Ghee is clarified cultured butter which is butter separated from yogurt. It has a well balanced combination of saturated and unsaturated fats and a high smoke point making it good for all styles of cooking. It strengthens digestive fire, increases lubrication and cools inflammation. It can also help repair and protect cell membranes.
We talk a lot about ghee in Ayurveda. It is said to be the best oil to cook with and it turns out there are lots of good reasons.
From the Ayurvedic perspective, ghee is special because it is the only fat that is said to strengthen the digestive fire.
First Of All, What Is Ghee?
Ghee is clarified cultured butter. This means it is butter that has been separated out from yogurt. It has then been cooked over a low-medium heat until the water has been evaporated out. During this process, the casein and the lactose have solidified and separated out of the pure milk fat.
Ghee has a very well balanced combination of saturated and unsaturated fats. Fat contents and proportions vary a bit throughout the year and depending upon the cow, but the proportions are about 65% saturated fats, 25% monounsaturated fats and about 5% polyunsaturated fat content. Most of the saturated fat is made up of short chain fatty acids and about 3% of that is linoleic acid which has antioxidant properties.
Ghee also has a very high smoke point (485 degrees Farenheit), which makes it a very good cooking oil for all cooking styles. When an oil starts to smoke and burn, it releases free radicals–which damage cells. Since ghee has a high smoke point, it can be heated higher without this danger. In fact, ghee is very protective of cell membranes and can even repair damage to the membranes.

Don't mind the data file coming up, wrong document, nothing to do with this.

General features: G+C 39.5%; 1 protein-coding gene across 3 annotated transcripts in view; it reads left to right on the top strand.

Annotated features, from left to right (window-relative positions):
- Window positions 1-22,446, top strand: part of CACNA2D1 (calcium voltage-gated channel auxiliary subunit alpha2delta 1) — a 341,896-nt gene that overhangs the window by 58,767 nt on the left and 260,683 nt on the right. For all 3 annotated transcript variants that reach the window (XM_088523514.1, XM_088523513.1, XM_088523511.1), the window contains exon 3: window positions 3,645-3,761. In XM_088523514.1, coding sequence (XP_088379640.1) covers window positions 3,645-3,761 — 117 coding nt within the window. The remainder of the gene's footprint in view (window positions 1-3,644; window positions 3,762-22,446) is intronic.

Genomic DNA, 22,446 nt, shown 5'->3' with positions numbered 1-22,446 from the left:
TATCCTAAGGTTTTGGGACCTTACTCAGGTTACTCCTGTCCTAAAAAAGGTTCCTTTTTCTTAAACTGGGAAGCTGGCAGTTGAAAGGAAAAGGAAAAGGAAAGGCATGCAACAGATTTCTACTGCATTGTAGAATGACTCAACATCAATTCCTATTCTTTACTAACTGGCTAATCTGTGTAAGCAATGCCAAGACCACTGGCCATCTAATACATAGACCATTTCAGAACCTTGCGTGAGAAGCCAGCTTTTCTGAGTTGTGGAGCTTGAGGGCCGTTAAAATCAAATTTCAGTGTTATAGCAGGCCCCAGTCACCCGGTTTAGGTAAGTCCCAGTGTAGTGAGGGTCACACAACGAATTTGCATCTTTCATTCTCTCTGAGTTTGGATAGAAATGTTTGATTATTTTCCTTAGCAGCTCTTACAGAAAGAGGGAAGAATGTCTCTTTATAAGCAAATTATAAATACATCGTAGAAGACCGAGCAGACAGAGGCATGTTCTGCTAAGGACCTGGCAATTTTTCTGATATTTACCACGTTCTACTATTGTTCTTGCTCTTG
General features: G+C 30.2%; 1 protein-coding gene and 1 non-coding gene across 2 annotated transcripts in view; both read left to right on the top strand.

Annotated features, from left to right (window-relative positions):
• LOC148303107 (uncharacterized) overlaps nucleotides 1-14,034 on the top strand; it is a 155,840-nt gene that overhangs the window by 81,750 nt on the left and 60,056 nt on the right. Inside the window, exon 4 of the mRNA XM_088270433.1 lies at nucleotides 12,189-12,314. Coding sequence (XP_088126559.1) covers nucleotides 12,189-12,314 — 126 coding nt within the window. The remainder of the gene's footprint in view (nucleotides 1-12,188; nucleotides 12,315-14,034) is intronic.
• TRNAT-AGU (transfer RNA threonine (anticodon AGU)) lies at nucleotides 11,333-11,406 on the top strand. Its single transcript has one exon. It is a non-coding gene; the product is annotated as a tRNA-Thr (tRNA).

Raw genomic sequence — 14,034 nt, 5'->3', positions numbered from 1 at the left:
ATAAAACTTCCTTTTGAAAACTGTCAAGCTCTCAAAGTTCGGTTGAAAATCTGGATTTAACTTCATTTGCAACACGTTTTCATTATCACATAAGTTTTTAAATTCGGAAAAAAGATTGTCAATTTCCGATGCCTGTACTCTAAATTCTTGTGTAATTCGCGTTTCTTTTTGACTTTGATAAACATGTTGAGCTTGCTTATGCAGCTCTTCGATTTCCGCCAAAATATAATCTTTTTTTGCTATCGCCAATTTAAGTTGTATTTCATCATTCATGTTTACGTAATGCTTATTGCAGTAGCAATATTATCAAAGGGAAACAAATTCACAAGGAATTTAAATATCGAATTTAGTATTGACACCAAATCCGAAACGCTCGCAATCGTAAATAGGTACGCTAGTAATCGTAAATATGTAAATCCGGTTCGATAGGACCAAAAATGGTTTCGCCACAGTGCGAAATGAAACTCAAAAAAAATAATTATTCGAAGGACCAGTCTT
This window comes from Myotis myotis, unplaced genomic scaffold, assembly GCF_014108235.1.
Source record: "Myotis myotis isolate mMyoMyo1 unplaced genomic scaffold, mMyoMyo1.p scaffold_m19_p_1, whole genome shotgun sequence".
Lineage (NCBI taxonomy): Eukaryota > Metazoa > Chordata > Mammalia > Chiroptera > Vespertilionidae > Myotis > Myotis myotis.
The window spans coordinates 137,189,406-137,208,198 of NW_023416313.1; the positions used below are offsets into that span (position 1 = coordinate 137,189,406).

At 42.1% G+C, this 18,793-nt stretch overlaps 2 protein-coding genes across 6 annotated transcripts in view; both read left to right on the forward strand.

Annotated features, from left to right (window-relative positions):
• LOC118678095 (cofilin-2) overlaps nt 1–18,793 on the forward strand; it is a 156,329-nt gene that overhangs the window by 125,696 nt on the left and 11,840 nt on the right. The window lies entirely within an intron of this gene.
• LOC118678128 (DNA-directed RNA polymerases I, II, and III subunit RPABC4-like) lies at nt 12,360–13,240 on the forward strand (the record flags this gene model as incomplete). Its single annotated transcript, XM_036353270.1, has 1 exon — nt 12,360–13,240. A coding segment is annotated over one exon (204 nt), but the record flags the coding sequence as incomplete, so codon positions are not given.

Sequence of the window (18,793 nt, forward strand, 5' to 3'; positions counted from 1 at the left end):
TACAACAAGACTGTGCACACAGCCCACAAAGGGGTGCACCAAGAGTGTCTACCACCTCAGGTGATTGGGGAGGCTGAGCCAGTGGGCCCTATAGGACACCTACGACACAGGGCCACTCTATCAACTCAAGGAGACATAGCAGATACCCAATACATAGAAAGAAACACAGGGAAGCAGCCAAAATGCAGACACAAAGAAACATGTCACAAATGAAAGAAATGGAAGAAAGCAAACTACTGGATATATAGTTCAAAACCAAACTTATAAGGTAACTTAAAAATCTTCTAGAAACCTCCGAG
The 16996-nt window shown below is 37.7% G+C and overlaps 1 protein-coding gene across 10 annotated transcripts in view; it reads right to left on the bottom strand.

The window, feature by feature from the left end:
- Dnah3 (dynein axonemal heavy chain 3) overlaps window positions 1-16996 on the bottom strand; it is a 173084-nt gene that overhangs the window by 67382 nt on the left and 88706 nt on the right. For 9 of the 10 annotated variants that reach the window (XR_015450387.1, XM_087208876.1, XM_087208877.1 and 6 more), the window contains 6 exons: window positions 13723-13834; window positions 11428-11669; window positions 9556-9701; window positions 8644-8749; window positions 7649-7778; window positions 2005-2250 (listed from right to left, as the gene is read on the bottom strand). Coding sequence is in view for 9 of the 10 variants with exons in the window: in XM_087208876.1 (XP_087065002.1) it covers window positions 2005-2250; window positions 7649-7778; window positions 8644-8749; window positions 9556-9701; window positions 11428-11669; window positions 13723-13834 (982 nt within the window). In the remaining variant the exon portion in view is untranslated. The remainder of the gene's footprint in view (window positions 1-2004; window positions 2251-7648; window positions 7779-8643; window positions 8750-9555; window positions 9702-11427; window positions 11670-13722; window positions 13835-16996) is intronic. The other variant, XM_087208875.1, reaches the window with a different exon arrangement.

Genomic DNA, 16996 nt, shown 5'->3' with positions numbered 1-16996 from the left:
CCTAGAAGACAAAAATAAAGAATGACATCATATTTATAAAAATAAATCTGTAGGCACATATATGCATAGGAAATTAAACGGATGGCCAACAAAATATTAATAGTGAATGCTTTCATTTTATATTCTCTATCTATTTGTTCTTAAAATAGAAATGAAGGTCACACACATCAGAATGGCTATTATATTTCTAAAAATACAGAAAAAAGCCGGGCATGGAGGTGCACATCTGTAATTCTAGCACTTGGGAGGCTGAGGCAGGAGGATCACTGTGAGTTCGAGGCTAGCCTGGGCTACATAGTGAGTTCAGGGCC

From the Ayurvedic perspective, ghee is special because it is the only fat that is said to strengthen the digestive fire. It is also very subtle and so can penetrate deeply into the tissues of the body to increase lubrication and cool inflammation. Ghee is said to be the most important medicine for pitta dosha.
How To Make Ghee?
1. Put 1 pound or 1/2 kilo of unsalted, cultured butter in a heavy pot with a rather thick bottom and high sides. (If you have access to raw cow’s cream, you can make your own yogurt and then butter first).
2. Melt the butter over medium-low heat. When the melted butter starts boiling, it begins to foam and sputter a lot. Continue cooking (at a simmer) with the butter uncovered over medium-low heat. Cook it slowly, if you are in a rush you are likely to burn it.
3. While simmering, small white curds appear on the surface, and the amount of foam decreases. The solids progressively settle on the bottom of the pot. Pay attention to the sputtering; the melted butter should simmer in a way that you hear constant regular sizzling and spitting sounds.
4. As the butter ghee continues simmering, you’ll see that it becomes more and more transparent.
5. From time to time, use a wooden spoon to gently stir the surface of the boiling butter to better check the transparency of the melted butter. Don’t go deep with the wooden spoon; the purpose is not to stir but to check if the clarified butter is taking the lovely golden color so characteristic of ghee.